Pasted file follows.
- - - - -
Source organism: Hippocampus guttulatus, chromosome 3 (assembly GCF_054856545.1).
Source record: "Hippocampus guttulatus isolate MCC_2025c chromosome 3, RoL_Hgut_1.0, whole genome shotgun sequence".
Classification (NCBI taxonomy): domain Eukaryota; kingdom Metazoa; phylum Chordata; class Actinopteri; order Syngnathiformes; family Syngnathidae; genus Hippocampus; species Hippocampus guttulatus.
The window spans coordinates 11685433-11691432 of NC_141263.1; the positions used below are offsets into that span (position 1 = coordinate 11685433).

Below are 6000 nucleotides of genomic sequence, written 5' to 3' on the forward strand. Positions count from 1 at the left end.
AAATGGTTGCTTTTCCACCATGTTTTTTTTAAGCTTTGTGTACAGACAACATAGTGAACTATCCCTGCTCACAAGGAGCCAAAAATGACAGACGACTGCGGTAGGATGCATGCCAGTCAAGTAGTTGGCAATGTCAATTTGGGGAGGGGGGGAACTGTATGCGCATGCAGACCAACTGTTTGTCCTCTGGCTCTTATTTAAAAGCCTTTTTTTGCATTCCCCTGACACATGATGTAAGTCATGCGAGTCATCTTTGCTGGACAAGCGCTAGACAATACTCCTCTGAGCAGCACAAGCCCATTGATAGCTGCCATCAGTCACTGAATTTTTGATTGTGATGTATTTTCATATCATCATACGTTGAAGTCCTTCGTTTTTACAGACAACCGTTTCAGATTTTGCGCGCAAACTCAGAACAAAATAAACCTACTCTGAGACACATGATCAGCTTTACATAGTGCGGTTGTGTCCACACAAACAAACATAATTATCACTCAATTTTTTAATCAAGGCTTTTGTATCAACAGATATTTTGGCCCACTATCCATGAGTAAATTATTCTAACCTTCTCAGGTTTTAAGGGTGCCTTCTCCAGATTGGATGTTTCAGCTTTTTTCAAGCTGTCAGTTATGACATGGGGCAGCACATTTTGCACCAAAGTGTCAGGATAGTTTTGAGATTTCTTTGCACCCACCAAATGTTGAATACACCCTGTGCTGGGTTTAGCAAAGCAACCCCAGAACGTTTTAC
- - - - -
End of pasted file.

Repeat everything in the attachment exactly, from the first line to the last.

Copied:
Source organism: Hippocampus guttulatus, chromosome 3 (assembly GCF_054856545.1).
Source record: "Hippocampus guttulatus isolate MCC_2025c chromosome 3, RoL_Hgut_1.0, whole genome shotgun sequence".
Classification (NCBI taxonomy): domain Eukaryota; kingdom Metazoa; phylum Chordata; class Actinopteri; order Syngnathiformes; family Syngnathidae; genus Hippocampus; species Hippocampus guttulatus.
The window spans coordinates 11685433-11691432 of NC_141263.1; the positions used below are offsets into that span (position 1 = coordinate 11685433).

Below are 6000 nucleotides of genomic sequence, written 5' to 3' on the forward strand. Positions count from 1 at the left end.
AAATGGTTGCTTTTCCACCATGTTTTTTTTAAGCTTTGTGTACAGACAACATAGTGAACTATCCCTGCTCACAAGGAGCCAAAAATGACAGACGACTGCGGTAGGATGCATGCCAGTCAAGTAGTTGGCAATGTCAATTTGGGGAGGGGGGGAACTGTATGCGCATGCAGACCAACTGTTTGTCCTCTGGCTCTTATTTAAAAGCCTTTTTTTGCATTCCCCTGACACATGATGTAAGTCATGCGAGTCATCTTTGCTGGACAAGCGCTAGACAATACTCCTCTGAGCAGCACAAGCCCATTGATAGCTGCCATCAGTCACTGAATTTTTGATTGTGATGTATTTTCATATCATCATACGTTGAAGTCCTTCGTTTTTACAGACAACCGTTTCAGATTTTGCGCGCAAACTCAGAACAAAATAAACCTACTCTGAGACACATGATCAGCTTTACATAGTGCGGTTGTGTCCACACAAACAAACATAATTATCACTCAATTTTTTAATCAAGGCTTTTGTATCAACAGATATTTTGGCCCACTATCCATGAGTAAATTATTCTAACCTTCTCAGGTTTTAAGGGTGCCTTCTCCAGATTGGATGTTTCAGCTTTTTTCAAGCTGTCAGTTATGACATGGGGCAGCACATTTTGCACCAAAGTGTCAGGATAGTTTTGAGATTTCTTTGCACCCACCAAATGTTGAATACACCCTGTGCTGGGTTTAGCAAAGCAACCCCAGAACGTTTTAC